I presume that the noble Lord is referring to the judicial review instituted by NAPO that was withdrawn by NAPO, which was ordered to pay the substantive costs of that judicial review. As to pre-sentence reports, there is a 97% response rate of timely reports. As all those who have had to sentence offenders will appreciate, from time to time before this transformation there were delays in these reports. It is greatly to the credit of the probation service that it has maintained this standard. It is to be congratulated on the hard work that it is doing in coping with this transformation.
Lord Marks of Henley-on-Thames (LD):
My Lords, can my noble friend the Minister tell the House what progress is being made by the Probation Institute—the professional body for which many of us argued and which was established last year—the Probation Chiefs Association, the Probation Association and the two trade unions NAPO and UNISON? What role do the Government believe this institution might have in ensuring the continuing delivery of effective probation services?
My noble friend is quite right to draw the House’s attention to the Probation Institute, which, as well as providing assurance that existing standards are to be maintained when the various bodies to which he referred are combining, is also there to capture the innovation that we hope will follow the Transforming Rehabilitation programme. It has been going for a year, involves all those concerned with probation, and will help with training, research and the establishment of good practice.
The Earl of Listowel (CB):
My Lords, has an assessment been made of the impact of the reforms on the continuity of relationship between probationer and probation officer? In particular, there has been concern that higher-risk individuals moving to a lower risk might suffer from some discontinuity of relationship. Has there been an assessment of this important issue?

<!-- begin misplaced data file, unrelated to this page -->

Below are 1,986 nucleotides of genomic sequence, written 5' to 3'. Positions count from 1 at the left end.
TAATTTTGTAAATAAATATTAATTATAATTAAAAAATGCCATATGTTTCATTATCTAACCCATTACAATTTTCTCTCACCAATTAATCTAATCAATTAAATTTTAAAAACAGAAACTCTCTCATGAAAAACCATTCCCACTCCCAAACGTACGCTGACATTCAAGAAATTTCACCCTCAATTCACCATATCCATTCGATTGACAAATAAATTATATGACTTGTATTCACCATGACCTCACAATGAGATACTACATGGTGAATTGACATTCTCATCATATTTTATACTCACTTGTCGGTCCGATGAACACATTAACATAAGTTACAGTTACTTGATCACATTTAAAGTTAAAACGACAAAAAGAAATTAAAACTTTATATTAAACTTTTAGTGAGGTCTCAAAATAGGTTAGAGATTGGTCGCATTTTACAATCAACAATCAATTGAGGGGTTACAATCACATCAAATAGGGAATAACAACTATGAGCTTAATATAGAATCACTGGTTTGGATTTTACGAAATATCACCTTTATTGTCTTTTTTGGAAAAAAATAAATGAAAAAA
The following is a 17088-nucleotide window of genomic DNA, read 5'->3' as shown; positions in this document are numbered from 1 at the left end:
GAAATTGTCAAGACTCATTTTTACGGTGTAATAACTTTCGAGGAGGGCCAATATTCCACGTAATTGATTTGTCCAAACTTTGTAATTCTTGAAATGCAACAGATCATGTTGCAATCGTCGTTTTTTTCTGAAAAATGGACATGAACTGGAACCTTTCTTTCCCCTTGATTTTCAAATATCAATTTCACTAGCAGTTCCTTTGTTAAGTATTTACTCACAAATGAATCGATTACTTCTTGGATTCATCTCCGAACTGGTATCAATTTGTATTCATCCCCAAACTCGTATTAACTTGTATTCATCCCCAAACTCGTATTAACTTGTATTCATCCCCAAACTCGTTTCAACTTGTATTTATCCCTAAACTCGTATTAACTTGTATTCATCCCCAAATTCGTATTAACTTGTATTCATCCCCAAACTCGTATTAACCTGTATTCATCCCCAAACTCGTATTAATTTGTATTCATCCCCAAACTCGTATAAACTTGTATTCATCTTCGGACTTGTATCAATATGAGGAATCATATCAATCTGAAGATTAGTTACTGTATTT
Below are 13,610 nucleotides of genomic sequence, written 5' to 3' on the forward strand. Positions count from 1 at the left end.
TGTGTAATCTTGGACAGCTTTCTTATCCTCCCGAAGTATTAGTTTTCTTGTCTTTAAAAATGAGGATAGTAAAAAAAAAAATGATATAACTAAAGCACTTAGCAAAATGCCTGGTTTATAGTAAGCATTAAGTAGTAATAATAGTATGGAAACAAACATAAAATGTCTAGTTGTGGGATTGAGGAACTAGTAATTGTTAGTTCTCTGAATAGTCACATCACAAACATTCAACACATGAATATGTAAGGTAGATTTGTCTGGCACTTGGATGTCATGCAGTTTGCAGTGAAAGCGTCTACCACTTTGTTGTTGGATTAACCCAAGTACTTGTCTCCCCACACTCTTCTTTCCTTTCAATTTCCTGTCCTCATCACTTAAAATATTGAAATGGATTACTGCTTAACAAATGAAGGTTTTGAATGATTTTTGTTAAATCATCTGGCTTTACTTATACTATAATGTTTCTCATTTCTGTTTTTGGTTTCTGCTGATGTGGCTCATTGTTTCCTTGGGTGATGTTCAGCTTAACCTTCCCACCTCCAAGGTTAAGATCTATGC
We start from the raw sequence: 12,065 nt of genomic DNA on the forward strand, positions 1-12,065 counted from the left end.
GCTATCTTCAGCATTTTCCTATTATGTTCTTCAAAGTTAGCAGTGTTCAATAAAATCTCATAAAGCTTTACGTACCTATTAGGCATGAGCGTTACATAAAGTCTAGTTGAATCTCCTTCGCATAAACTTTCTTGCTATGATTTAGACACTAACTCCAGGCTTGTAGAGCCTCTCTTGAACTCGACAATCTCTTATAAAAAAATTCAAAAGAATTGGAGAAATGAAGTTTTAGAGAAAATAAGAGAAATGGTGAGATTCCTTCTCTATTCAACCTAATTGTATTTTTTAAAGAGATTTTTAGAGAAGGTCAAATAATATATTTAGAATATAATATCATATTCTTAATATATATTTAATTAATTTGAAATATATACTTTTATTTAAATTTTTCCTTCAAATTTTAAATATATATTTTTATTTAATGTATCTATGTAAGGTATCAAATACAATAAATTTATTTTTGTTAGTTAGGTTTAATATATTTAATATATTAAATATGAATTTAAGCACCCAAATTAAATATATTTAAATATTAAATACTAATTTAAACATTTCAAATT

This is an important issue and there are no absolute answers to particular problems. However, all those involved, by their contractual obligations and their general responsibility to adhere to good practice, will try to maintain continuity where possible and ensure that there is not inappropriate transfer between the various categories.
Lord Judd (Lab):
My Lords, the noble Lord has emphasised that robust measures will be in place to ensure the safety of the public. However, does he not agree that the ultimate objective of the probation service is to enable people to become rehabilitated, good citizens? Will robust measures be put in place to make sure that the deliverers of service have got their eye on this, and not just on the profit?
I entirely agree with the noble Lord. What this transformation is achieving for the first time is the ability for offenders who have received sentences of imprisonment of less than 12 months to receive through-the-gate support for a period of 12 months and assistance before their release from prison, as opposed to being released with a mere £46 in their pocket and no support. This should be celebrated on all sides of the House and provide genuine rehabilitation, reduce reoffending and enable offenders to take their full part in society.
Lord Laming (CB):
My Lords, because the Minister used the word “transformation”—which it really is to the probation service as it entails enormous change—it is the in the interests of us all that the service is effective and does its job well. Will the noble Lord assure the House that the Government will continue to monitor carefully how these changes are implemented, so that we know that they are working at the grass roots?
I entirely agree with the noble Lord about the importance of maintaining proper oversight in the way in which this transformation is effected. The Government are committed to doing that, and whatever the shape of the Government will be after May, I am sure that that commitment will be maintained.